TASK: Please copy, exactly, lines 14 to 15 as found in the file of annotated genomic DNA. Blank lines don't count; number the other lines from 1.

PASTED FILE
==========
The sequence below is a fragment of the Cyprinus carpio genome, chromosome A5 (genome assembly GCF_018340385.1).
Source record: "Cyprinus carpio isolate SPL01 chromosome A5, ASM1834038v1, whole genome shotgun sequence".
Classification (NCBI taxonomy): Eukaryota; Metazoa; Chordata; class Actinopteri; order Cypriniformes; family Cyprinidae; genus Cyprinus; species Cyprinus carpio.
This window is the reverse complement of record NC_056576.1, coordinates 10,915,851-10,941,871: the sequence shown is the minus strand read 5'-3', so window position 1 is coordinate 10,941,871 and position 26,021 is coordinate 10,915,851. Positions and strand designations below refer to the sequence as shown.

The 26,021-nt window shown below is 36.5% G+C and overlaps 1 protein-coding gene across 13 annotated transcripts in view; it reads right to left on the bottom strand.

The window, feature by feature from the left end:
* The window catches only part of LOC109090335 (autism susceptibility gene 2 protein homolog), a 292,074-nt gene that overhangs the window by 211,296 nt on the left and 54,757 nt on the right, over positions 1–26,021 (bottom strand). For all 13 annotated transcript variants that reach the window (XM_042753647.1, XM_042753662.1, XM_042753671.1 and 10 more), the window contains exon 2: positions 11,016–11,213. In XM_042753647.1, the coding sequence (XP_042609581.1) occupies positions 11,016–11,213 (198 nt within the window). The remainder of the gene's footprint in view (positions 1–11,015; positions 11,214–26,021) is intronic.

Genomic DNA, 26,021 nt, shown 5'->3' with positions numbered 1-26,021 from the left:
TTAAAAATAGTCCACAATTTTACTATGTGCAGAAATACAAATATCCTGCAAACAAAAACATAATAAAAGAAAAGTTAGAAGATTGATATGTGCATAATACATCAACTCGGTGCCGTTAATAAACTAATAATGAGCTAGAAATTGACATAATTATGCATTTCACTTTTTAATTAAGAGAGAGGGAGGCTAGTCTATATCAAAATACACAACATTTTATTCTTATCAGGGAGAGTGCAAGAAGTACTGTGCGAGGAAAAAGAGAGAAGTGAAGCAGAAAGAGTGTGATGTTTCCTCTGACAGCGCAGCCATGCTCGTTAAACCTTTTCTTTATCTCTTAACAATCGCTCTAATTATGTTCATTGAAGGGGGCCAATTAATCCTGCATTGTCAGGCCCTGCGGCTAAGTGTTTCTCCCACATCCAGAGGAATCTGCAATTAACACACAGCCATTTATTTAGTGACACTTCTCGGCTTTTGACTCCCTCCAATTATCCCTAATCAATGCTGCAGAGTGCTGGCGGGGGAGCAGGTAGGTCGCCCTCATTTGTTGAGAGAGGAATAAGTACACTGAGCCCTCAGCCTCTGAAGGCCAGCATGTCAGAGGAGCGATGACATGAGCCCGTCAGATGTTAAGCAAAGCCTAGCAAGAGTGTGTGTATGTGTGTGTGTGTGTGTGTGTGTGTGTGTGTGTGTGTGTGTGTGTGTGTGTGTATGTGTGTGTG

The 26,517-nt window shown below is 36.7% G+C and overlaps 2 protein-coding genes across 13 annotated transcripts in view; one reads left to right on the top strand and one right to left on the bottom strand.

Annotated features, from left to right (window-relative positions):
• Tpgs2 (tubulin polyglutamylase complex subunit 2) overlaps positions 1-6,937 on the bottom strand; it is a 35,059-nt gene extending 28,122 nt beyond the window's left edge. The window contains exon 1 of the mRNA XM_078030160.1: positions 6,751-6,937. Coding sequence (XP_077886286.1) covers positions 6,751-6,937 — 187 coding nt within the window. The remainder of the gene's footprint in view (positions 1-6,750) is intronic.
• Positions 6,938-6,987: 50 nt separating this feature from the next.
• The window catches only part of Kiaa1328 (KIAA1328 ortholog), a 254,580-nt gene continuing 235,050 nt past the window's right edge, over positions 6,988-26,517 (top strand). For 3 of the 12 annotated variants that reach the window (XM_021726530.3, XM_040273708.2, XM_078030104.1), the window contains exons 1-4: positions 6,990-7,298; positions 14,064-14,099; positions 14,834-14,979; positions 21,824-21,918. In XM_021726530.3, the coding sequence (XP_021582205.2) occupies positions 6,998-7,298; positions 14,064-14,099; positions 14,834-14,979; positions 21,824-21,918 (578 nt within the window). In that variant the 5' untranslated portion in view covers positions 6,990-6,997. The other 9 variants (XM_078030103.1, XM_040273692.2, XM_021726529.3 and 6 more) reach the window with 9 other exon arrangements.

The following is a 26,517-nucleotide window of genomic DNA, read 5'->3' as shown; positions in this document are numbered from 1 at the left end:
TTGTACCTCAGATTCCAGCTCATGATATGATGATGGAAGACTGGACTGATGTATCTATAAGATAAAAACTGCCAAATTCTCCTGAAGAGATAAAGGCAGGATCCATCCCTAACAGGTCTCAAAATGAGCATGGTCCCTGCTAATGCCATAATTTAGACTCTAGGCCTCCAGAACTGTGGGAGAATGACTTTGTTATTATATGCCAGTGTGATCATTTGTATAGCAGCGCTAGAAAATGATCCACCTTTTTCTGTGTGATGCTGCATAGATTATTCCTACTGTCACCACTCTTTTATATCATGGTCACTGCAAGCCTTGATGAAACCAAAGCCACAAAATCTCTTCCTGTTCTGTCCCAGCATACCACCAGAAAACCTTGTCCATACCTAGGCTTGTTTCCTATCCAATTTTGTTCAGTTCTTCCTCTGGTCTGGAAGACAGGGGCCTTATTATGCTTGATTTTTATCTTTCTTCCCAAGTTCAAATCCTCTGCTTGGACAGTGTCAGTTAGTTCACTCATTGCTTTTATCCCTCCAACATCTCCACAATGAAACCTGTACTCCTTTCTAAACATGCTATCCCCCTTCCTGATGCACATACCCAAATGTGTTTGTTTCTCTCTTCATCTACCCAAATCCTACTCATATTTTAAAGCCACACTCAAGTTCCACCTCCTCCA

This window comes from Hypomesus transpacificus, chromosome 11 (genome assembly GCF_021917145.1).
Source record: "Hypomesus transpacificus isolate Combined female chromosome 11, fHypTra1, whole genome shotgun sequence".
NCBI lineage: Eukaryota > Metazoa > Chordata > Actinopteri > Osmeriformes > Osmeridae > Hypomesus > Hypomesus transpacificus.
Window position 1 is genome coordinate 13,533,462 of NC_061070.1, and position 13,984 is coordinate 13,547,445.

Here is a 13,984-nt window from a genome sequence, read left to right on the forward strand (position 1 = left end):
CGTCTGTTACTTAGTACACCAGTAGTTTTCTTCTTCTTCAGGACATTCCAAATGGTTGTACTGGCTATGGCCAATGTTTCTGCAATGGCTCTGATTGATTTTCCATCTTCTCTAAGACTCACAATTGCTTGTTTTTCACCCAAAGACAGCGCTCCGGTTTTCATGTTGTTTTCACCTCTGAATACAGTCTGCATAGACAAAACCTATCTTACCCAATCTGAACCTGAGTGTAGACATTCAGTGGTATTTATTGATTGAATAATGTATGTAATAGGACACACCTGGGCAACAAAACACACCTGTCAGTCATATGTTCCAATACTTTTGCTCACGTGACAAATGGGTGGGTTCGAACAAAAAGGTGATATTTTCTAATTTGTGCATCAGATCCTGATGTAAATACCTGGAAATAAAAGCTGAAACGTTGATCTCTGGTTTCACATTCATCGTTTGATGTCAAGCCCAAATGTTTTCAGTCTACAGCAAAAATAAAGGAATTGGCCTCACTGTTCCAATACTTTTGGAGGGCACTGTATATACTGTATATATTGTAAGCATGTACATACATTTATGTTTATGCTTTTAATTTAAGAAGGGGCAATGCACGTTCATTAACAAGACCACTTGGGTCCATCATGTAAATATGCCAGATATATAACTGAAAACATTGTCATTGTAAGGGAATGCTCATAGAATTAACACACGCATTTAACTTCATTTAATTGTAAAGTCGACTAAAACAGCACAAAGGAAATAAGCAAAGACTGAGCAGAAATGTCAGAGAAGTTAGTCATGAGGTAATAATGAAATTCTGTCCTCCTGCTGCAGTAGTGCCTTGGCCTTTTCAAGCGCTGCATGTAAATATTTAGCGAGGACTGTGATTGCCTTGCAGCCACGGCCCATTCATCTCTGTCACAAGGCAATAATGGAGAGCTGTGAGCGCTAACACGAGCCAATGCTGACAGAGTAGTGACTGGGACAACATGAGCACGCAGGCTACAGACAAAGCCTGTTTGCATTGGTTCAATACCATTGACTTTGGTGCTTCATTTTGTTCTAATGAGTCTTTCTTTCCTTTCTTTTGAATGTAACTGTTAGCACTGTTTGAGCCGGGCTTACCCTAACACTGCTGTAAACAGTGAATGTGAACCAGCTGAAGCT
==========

• The window catches only part of Kiaa1328 (KIAA1328 ortholog), a 254,580-nt gene continuing 235,050 nt past the window's right edge, over positions 6,988-26,517 (top strand). For 3 of the 12 annotated variants that reach the window (XM_021726530.3, XM_040273708.2, XM_078030104.1), the window contains exons 1-4: positions 6,990-7,298; positions 14,064-14,099; positions 14,834-14,979; positions 21,824-21,918. In XM_021726530.3, the coding sequence (XP_021582205.2) occupies positions 6,998-7,298; positions 14,064-14,099; positions 14,834-14,979; positions 21,824-21,918 (578 nt within the window). In that variant the 5' untranslated portion in view covers positions 6,990-6,997. The other 9 variants (XM_078030103.1, XM_040273692.2, XM_021726529.3 and 6 more) reach the window with 9 other exon arrangements.

The following is a 26,517-nucleotide window of genomic DNA, read 5'->3' as shown; positions in this document are numbered from 1 at the left end: